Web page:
June 8, 2008

Aeris University

My personal history with Final Fantasy VII is a powerful one. I saw the commercials when they originally aired on TV and thought the game looked amazing. And that's about it for my powerful personal history.

I've never played the game and really don't know much about it. But apparently that didn't stop me from saying something mean about the character Aeris and her fans on this very blog. I believe I used the word "contempt". Well, I hold myself in contempt in the court of human kindness.

I felt bad. Because this isn't just anyone. Aeris has to be one of the most famous and fondly-remembered female characters in video game history, and clearly she touched many players' hearts. Who am I to demean that? Look at this face:

Is any character better with that "come hither and write erotic fan fiction about me" look? If there is one, please don't tell me about it because I really can't be writing erotic fiction all day.

My point is I didn't treat Aerith-san with the proper respect. I just did it again with the erotic fiction remark. I want to apologise. My insult was made in ignorance and so that's how I decided to make amends: I would learn all about this mysterious Aeris, so I could hopefully understand and empathise with her and her fans. I went to school. . .

Aerith (or Aeris, or [][][][][]) Gainsborough is a 22-year old woman. Her height is 5'3", her birthday is February 7 and her blood type is O. I can't even imagine how this game would make her blood type necessary information, but there it is. Everything I read about Aeris seemed to gravitate very quickly to a) her personality and b) her looks. Please refer to the picture below for what I found out regarding her looks.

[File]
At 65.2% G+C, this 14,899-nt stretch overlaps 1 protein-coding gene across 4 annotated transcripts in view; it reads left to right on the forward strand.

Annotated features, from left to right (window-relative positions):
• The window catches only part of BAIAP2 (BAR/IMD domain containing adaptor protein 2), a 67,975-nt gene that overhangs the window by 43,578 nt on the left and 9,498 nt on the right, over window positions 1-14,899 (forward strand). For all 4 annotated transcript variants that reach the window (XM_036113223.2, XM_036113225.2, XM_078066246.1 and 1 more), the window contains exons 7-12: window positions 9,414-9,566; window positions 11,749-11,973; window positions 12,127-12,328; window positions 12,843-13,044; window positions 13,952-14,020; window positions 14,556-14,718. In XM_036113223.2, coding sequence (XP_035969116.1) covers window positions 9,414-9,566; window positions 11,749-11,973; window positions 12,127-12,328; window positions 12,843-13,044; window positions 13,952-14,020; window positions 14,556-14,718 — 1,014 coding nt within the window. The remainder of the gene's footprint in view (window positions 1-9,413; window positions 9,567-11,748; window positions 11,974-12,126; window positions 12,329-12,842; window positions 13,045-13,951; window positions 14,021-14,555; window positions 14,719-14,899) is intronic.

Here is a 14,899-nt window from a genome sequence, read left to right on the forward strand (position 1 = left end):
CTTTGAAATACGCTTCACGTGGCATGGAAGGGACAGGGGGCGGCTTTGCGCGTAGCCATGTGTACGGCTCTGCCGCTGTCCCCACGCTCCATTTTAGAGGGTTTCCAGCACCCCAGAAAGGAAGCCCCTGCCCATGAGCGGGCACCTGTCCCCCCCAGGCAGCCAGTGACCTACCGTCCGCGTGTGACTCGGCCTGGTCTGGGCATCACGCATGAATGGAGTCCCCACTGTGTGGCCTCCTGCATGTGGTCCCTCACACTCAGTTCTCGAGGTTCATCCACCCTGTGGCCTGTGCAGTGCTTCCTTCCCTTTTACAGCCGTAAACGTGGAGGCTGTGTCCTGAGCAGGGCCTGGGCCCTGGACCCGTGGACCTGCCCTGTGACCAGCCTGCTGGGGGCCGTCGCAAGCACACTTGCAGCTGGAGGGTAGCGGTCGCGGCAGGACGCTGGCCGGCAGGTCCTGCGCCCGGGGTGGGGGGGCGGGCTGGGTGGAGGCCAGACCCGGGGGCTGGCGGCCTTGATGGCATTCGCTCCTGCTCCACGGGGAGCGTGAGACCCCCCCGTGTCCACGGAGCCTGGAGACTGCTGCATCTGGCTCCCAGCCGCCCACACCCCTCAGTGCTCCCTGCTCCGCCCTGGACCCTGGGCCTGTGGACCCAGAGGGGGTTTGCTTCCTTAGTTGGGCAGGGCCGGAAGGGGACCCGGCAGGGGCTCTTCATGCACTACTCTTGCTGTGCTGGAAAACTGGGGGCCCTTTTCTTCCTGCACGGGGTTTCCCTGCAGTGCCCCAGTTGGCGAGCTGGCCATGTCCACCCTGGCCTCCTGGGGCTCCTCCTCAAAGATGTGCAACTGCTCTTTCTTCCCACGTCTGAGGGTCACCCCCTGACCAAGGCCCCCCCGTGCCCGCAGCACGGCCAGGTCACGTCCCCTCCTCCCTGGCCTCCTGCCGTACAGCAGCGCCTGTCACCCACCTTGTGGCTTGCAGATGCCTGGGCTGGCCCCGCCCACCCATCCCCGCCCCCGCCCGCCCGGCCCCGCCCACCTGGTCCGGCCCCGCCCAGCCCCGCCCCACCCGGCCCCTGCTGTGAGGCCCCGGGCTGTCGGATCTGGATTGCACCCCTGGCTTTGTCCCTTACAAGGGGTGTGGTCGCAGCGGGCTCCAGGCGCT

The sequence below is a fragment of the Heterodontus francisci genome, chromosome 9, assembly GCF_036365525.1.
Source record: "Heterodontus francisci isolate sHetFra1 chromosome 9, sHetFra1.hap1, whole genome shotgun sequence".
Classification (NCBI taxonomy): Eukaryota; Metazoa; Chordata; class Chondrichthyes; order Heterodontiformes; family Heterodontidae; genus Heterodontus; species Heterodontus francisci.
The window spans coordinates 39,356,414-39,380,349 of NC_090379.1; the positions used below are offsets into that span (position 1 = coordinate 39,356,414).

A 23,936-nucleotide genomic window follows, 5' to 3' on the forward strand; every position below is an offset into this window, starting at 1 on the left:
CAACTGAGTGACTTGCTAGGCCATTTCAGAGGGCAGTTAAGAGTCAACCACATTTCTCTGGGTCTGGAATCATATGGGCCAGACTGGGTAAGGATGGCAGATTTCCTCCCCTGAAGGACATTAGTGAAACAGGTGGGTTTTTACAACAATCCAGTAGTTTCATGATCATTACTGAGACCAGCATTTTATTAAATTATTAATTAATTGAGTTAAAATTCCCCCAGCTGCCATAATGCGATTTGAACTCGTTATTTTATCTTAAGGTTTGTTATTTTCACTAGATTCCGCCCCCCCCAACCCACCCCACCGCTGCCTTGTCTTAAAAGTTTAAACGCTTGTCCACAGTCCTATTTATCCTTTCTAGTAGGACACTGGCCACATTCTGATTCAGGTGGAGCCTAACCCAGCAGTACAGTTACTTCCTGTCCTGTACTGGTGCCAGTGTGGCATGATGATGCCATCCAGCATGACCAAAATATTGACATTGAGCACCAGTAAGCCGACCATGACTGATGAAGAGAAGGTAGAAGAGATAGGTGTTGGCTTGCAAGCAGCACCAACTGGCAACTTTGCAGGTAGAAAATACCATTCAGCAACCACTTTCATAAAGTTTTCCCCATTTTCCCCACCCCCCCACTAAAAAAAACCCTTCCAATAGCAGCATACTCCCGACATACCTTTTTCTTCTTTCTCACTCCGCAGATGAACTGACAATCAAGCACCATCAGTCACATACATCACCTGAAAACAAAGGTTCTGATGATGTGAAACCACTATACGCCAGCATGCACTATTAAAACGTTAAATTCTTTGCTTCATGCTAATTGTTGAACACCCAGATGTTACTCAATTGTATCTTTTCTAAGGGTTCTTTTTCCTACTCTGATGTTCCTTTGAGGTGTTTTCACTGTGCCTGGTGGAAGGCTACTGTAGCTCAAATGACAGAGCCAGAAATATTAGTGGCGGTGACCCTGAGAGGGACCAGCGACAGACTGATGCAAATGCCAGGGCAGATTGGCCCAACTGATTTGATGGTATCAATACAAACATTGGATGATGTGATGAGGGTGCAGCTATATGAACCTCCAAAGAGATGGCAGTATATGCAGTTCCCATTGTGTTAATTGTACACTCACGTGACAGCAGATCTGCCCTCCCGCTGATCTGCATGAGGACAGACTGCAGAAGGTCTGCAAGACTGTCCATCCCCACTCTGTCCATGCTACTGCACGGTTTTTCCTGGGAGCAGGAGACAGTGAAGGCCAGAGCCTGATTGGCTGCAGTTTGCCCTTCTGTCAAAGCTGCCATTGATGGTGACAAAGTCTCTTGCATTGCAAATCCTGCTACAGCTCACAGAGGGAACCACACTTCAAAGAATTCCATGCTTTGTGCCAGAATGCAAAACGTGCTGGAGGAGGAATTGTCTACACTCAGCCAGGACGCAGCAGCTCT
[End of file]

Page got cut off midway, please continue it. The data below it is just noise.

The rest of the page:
Important elements of Aeris' design, to summarise: nature, femininity and a whole lot of pink. "Aerith" is evidently the proper spelling (and not indicative of a lisping condition) because it's an anagram of the English word "earth." Well, almost. Five out of six letters isn't bad; give her a break. Her most prominent character traits are her empathy and compassion. She is "independent, outgoing and kind" and "displays a stark understanding of others." She stands for everything pure and good. When she meets FFVII protagonist Cloud, she crushes on him instantly but they don't seal the deal.

Here's where I think we're going with this. Correct me if I'm wrong. Everything I read online (except maybe the erotic fiction) affirms the notion of Aeris as this demure, immaculate, virginal princess who players can fall for because she doesn't intimidate them. If she's sexualised at all it's done so innocuously that the romance is able to stay safe and platonic. It sounds like I'm being insulting again but this is the game where Cloud's hairstyle was changed for fears that the original design's masculinity might have alienated players.